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The Dig Review - Dark Secrets of the Heart

By Elaine L. Mura

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Playwright and actor Stacie Chaiken stars in this unusual and riveting one-woman play about genetics, archaeology, and how the past affects the present - and even the future. Chaiken began work on this piece in 2003, when she made her first trip to Israel and became intrigued by the findings of archaeologists who were digging everywhere in the country attempting to link DNA and history. What made the process even more challenging was that, rather than the soft tissue normally used when studying genes, geneticists were forced to trace DNA from mere bone fragments found in ancient sites.

Stacie Chaiken - Photo by Grettel Cortes

THE DIG tells the story of Sarah Jenkins (who changed her name to Sally after she left home), an American archaeologist who specializes in ancient DNA. Just after her mother’s death, Sally is summoned by the Israeli government to become part of a top secret project. Even though she is struggling with the death of her mother from cancer only days before - and dealing with her mother’s obvious disapproval of her isolated lifestyle - the offer is one which she cannot refuse. So off she goes to Israel - the land of equal-opportunity massacres over the millennia - where she is thrown into the company of rigid Jewish government coordinator David and Arab-Israeli scientist Rashid. The trio arrive in Jaffa and go deep through tunnels hidden underground until they are confronted with a room empty except for a huge stone sarcophagus - in the style of an Egyptian burial but not with the traditional mummy inside. The burial is easily at least 4,000 years old. Who can this be? And why is the burial such a secret?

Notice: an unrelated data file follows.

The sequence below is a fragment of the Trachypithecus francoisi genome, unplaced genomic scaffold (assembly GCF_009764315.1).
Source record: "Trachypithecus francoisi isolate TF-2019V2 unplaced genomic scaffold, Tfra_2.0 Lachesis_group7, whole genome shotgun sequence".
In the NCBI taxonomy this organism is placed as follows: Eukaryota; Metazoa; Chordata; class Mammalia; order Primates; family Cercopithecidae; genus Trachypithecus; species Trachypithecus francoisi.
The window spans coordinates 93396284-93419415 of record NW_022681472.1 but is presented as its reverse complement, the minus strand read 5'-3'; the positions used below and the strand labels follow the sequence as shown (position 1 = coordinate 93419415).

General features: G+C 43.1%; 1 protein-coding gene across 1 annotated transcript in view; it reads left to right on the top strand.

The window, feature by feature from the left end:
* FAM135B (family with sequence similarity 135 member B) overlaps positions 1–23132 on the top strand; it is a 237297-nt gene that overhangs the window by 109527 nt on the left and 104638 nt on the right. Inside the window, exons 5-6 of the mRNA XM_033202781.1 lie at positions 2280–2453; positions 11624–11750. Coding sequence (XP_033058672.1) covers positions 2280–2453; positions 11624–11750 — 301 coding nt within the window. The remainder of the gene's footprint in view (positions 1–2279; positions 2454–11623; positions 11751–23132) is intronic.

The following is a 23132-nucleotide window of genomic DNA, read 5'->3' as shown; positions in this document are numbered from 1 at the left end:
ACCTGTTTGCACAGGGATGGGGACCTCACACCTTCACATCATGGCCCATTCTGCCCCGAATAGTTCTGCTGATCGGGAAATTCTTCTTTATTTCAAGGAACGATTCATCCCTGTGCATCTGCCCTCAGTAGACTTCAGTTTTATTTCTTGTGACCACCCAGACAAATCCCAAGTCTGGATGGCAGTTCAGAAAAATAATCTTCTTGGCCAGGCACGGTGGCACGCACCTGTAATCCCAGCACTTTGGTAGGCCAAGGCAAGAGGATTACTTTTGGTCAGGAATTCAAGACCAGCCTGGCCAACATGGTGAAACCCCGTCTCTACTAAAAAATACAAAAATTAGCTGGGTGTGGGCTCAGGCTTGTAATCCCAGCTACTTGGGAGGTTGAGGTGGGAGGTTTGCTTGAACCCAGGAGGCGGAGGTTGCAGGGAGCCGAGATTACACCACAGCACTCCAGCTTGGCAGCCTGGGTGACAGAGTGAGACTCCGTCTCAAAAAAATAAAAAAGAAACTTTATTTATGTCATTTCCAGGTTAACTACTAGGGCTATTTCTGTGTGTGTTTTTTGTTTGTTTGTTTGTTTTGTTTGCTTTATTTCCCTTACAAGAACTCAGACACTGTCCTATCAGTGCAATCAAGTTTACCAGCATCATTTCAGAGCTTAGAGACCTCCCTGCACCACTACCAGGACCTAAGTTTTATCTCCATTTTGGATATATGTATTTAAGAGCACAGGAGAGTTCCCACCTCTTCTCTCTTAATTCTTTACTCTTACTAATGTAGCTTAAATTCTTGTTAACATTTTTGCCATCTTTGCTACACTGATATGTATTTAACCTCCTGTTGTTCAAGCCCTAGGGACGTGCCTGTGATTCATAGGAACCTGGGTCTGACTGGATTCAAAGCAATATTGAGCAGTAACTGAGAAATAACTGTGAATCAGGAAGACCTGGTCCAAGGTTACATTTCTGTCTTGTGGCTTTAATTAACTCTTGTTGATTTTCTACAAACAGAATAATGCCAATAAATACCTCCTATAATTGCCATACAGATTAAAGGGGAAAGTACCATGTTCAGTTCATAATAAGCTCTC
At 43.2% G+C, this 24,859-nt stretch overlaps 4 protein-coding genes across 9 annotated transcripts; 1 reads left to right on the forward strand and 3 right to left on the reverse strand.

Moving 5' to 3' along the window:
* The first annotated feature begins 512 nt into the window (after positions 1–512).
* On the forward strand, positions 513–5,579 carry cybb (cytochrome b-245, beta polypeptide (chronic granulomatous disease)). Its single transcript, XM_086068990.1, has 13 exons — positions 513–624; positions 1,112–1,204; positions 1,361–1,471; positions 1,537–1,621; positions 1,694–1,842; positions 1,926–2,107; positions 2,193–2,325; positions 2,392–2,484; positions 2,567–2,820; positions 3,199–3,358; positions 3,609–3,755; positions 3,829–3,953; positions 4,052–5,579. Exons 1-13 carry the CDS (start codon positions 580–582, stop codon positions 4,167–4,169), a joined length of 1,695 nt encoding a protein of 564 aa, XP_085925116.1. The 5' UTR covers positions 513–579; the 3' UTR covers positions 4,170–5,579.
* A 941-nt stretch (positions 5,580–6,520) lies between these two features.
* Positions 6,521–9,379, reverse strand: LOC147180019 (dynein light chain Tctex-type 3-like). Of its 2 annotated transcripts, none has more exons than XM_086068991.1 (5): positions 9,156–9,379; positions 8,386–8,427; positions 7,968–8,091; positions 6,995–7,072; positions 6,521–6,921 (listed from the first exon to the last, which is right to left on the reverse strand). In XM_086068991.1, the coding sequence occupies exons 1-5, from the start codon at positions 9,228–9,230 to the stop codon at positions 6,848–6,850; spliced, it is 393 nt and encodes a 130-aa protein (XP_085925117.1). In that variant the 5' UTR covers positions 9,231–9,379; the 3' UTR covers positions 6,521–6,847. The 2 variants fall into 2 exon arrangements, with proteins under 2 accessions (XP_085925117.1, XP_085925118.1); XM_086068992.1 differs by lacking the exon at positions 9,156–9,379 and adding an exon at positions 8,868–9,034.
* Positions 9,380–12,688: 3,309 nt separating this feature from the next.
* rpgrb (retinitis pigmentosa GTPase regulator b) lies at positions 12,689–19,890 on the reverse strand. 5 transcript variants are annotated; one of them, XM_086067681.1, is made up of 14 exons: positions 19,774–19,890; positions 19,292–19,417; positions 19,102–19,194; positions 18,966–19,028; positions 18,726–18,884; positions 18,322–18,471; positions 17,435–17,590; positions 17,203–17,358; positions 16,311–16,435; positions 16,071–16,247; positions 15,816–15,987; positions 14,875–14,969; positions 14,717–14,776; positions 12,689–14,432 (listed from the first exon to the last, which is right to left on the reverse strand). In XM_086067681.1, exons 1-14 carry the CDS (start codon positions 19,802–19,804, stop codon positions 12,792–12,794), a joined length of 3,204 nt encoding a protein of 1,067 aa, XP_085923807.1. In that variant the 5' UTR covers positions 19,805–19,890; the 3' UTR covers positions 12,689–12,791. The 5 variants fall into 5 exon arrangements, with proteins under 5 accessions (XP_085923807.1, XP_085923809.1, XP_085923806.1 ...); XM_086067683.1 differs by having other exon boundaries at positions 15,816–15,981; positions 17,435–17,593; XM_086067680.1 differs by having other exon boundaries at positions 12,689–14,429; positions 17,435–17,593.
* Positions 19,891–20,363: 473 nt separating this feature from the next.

Stacie Chaiken - Photo by Grettel Cortes

In her hotel suite, Sally encounters a mysterious gecko which has taken up residence - even though the luxury hotel is notoriously bug-free. Tradition has it that geckos are good luck and sought after - and so Sally and a hotel employee secretly feed the little bugger and nurture him (or is it her? - hard to tell with a lizard). This cold-blooded little reptile may be the key to Sally’s frozen heart. Especially after Sally follows Jewish tradition and names the minuscule gecko after her mother.

 

Stacie Chaiken - Photo by Grettel Cortes

Director Pamela Berlin helms a brilliant performance by Stacie Chaiken, who is onstage every moment in this solo production. Yael Pardess’s set design makes the most of the oddly shaped space, and Dmitry Kmelnitsky’s video and projection expand the small area into an arena. The entire production team does a creative job of simulating a dig deep in the earth. THE DIG is a little gem and will both enlighten and entertain audiences.

 

Stacie Chaiken and Latino Theater Company Artistic Director Jose Luis Valenzuela at the Talk-Back after the show - Photo by Elaine L. Mura

THE DIG runs through May 1, 2016, with performances at 8 p.m. Thursdays through Saturdays and at 3 p.m. on Sundays. There is an extra performance on Monday, April 18 at 7:30 p.m. and no performances on April 14, 22, or 23. Tickets are $30 (premium seating $35 and students/seniors/veterans $22). For reservations, call 866-811-4111 or go online at www.thelatc.org.

 

Published on Apr 10, 2016

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